Simple Testing Games for Young Learners

This post is dedicated to classrooms which are shielded from the influence of Web 2.0, technophobes, and those who want to take a break from the LCD screens.

I like these games in particular because they are very simple and moreover can be applied in any subject, ranging from mathematics to social sciences to languages. While theoretical subjects can capitalize on these games to improve the knowledge of the learners, languages can focus on the speaking skills, fluency and vocabulary aspects.

Although, I’m writing this with young learners in my mind, these games can also be used for adult learners. I’m listing some of my favourite games in this post.

Just a Minute (JAM)
In this game the learner is given a topic and a minute’s time to speak on it. During this one minute, the flow should be consistent and there must be no interruptions in the flow of ideas. The students can be allowed to choose the topic by drawing lots which makes it even more interesting. I would suggest reserving 5-6 minutes every class for such a session to recapitulate the day’s lessons.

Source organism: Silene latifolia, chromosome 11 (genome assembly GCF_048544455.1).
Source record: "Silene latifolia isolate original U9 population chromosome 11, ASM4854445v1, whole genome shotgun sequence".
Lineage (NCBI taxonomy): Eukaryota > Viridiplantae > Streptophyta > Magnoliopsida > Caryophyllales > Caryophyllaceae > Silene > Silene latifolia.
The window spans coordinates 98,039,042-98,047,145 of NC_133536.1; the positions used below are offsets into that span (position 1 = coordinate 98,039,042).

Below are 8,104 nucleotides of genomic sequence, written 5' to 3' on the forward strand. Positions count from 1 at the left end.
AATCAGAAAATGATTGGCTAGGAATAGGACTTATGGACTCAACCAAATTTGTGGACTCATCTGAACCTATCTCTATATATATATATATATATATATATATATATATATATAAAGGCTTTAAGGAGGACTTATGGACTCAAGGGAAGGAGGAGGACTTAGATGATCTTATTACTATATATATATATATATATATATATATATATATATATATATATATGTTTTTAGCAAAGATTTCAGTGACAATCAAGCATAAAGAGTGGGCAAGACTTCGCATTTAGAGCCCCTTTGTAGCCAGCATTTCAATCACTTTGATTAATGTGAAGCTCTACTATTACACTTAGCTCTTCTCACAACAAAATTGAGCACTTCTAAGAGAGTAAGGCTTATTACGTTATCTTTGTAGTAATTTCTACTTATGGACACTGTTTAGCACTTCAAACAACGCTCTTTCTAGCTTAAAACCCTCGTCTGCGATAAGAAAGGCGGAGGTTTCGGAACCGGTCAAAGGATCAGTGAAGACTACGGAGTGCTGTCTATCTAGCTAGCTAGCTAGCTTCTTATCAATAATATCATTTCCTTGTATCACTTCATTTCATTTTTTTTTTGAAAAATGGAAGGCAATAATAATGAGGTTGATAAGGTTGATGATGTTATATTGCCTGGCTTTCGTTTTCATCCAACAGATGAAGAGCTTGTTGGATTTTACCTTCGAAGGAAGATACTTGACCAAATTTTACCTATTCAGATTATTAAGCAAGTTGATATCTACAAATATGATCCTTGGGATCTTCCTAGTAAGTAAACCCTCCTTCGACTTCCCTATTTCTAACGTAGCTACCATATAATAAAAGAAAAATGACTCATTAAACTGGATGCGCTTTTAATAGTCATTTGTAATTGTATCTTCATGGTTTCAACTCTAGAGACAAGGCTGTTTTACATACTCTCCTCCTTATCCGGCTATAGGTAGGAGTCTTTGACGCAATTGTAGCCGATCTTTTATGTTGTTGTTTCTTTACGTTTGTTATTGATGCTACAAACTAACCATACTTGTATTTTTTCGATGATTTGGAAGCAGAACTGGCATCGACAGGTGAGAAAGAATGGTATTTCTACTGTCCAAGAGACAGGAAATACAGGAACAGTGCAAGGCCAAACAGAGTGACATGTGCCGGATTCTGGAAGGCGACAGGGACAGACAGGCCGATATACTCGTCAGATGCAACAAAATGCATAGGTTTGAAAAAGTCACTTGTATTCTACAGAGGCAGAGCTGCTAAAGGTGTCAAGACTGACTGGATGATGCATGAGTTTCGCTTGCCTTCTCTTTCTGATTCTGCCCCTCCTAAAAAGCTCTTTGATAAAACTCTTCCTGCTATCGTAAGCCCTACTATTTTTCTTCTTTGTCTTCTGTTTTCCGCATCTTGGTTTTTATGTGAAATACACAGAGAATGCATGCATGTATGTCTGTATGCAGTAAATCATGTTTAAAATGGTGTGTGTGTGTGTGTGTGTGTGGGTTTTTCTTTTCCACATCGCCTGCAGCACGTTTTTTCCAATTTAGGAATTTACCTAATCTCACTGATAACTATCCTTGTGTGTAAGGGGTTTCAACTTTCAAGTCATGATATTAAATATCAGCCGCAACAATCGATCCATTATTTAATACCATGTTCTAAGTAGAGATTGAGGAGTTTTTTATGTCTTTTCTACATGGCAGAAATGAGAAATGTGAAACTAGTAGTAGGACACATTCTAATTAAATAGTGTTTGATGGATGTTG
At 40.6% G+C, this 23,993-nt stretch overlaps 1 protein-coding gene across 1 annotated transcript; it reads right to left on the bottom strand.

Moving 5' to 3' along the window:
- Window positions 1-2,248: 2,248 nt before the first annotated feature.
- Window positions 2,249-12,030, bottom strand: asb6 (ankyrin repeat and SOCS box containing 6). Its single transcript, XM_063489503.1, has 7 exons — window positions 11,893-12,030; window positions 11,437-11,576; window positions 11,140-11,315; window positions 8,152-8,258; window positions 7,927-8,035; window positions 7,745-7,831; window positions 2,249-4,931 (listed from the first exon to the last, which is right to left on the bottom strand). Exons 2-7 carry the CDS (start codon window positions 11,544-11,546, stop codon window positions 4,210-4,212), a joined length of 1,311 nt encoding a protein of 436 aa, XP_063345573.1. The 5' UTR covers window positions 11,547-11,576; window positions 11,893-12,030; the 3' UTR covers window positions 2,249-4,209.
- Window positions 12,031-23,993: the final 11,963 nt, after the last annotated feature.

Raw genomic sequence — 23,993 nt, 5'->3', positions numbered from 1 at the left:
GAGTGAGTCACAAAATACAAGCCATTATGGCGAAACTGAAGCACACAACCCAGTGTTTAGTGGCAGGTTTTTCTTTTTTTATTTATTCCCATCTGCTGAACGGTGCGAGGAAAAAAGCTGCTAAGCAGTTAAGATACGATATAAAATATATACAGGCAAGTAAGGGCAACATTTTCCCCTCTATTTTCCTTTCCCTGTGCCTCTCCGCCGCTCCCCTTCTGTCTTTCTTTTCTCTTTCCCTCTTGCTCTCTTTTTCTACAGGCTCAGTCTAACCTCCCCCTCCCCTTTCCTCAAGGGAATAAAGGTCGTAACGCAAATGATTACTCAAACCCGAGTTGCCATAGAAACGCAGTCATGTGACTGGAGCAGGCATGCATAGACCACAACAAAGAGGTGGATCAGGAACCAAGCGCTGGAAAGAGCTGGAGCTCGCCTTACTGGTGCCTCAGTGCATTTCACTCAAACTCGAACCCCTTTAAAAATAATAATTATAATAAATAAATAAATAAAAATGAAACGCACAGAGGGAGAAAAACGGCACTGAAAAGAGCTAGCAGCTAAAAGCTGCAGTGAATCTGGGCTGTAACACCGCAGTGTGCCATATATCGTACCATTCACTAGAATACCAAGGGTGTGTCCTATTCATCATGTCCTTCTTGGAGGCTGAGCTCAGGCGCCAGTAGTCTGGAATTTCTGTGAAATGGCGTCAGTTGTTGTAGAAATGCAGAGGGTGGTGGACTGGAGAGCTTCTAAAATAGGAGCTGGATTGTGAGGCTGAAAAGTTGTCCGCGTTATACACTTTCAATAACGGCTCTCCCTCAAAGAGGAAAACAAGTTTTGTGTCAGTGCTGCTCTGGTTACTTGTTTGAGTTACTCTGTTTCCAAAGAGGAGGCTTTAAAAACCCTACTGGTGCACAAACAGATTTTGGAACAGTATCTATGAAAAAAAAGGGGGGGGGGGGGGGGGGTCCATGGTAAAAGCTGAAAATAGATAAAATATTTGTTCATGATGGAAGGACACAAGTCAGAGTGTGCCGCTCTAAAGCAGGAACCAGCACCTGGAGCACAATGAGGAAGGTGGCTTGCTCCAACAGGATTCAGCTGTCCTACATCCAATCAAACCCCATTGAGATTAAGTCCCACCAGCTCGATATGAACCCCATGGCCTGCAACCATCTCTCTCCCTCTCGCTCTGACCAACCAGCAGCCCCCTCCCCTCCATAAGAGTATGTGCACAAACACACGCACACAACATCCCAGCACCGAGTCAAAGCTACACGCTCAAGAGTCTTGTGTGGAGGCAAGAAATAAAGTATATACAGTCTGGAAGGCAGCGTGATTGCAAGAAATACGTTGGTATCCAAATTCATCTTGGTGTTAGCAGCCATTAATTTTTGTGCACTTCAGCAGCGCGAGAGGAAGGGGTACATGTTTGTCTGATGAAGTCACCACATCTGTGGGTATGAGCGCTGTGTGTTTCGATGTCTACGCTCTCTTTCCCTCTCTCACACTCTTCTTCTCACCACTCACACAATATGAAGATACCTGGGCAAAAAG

This is one of my favourite role play games. In this game, the students are organized into pairs. The scene of this game is set on a sinking ship with just one life jacket. Each learner is given the role of a character/object. They must speak for a minute highlighting their positives and why they deserve the life jacket more than the other.

Word Tail